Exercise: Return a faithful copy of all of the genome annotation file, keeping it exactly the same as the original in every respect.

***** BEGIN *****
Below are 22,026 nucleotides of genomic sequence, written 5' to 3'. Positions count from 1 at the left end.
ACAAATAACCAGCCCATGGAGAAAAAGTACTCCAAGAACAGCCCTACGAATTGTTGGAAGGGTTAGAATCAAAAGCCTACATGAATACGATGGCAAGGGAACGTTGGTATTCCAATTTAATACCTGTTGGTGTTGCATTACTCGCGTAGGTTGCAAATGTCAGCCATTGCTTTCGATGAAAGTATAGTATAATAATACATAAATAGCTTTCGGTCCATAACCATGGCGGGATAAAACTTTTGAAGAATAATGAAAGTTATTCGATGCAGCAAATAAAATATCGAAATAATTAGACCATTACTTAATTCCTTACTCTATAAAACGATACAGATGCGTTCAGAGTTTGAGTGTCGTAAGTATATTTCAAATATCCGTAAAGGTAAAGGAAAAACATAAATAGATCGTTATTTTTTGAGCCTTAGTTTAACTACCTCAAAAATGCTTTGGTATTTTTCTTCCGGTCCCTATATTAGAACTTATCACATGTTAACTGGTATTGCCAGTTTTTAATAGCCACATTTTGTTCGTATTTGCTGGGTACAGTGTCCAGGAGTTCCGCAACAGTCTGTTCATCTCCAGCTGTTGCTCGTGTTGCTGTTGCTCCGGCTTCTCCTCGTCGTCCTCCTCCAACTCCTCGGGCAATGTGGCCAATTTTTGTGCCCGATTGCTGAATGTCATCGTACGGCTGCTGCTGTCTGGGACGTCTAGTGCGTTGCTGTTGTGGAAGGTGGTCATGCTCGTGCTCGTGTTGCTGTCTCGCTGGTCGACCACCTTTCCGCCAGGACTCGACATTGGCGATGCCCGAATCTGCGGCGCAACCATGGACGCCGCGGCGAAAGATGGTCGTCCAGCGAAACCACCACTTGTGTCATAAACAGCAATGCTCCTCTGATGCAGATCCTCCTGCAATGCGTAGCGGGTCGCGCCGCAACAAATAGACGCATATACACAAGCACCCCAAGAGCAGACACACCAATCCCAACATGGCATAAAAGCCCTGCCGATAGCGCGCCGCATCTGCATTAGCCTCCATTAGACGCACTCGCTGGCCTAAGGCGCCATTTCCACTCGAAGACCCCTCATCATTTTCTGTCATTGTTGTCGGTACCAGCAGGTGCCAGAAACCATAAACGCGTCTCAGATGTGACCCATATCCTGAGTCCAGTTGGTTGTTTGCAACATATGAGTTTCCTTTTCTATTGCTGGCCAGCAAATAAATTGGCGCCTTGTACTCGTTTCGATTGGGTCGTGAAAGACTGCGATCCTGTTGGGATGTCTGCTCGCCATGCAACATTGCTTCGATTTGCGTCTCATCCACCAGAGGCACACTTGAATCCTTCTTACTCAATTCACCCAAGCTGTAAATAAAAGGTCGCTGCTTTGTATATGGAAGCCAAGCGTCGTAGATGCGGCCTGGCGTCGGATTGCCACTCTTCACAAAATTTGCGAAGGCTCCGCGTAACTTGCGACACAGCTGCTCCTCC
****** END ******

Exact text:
Below are 22,026 nucleotides of genomic sequence, written 5' to 3'. Positions count from 1 at the left end.
ACAAATAACCAGCCCATGGAGAAAAAGTACTCCAAGAACAGCCCTACGAATTGTTGGAAGGGTTAGAATCAAAAGCCTACATGAATACGATGGCAAGGGAACGTTGGTATTCCAATTTAATACCTGTTGGTGTTGCATTACTCGCGTAGGTTGCAAATGTCAGCCATTGCTTTCGATGAAAGTATAGTATAATAATACATAAATAGCTTTCGGTCCATAACCATGGCGGGATAAAACTTTTGAAGAATAATGAAAGTTATTCGATGCAGCAAATAAAATATCGAAATAATTAGACCATTACTTAATTCCTTACTCTATAAAACGATACAGATGCGTTCAGAGTTTGAGTGTCGTAAGTATATTTCAAATATCCGTAAAGGTAAAGGAAAAACATAAATAGATCGTTATTTTTTGAGCCTTAGTTTAACTACCTCAAAAATGCTTTGGTATTTTTCTTCCGGTCCCTATATTAGAACTTATCACATGTTAACTGGTATTGCCAGTTTTTAATAGCCACATTTTGTTCGTATTTGCTGGGTACAGTGTCCAGGAGTTCCGCAACAGTCTGTTCATCTCCAGCTGTTGCTCGTGTTGCTGTTGCTCCGGCTTCTCCTCGTCGTCCTCCTCCAACTCCTCGGGCAATGTGGCCAATTTTTGTGCCCGATTGCTGAATGTCATCGTACGGCTGCTGCTGTCTGGGACGTCTAGTGCGTTGCTGTTGTGGAAGGTGGTCATGCTCGTGCTCGTGTTGCTGTCTCGCTGGTCGACCACCTTTCCGCCAGGACTCGACATTGGCGATGCCCGAATCTGCGGCGCAACCATGGACGCCGCGGCGAAAGATGGTCGTCCAGCGAAACCACCACTTGTGTCATAAACAGCAATGCTCCTCTGATGCAGATCCTCCTGCAATGCGTAGCGGGTCGCGCCGCAACAAATAGACGCATATACACAAGCACCCCAAGAGCAGACACACCAATCCCAACATGGCATAAAAGCCCTGCCGATAGCGCGCCGCATCTGCATTAGCCTCCATTAGACGCACTCGCTGGCCTAAGGCGCCATTTCCACTCGAAGACCCCTCATCATTTTCTGTCATTGTTGTCGGTACCAGCAGGTGCCAGAAACCATAAACGCGTCTCAGATGTGACCCATATCCTGAGTCCAGTTGGTTGTTTGCAACATATGAGTTTCCTTTTCTATTGCTGGCCAGCAAATAAATTGGCGCCTTGTACTCGTTTCGATTGGGTCGTGAAAGACTGCGATCCTGTTGGGATGTCTGCTCGCCATGCAACATTGCTTCGATTTGCGTCTCATCCACCAGAGGCACACTTGAATCCTTCTTACTCAATTCACCCAAGCTGTAAATAAAAGGTCGCTGCTTTGTATATGGAAGCCAAGCGTCGTAGATGCGGCCTGGCGTCGGATTGCCACTCTTCACAAAATTTGCGAAGGCTCCGCGTAACTTGCGACACAGCTGCTCCTCC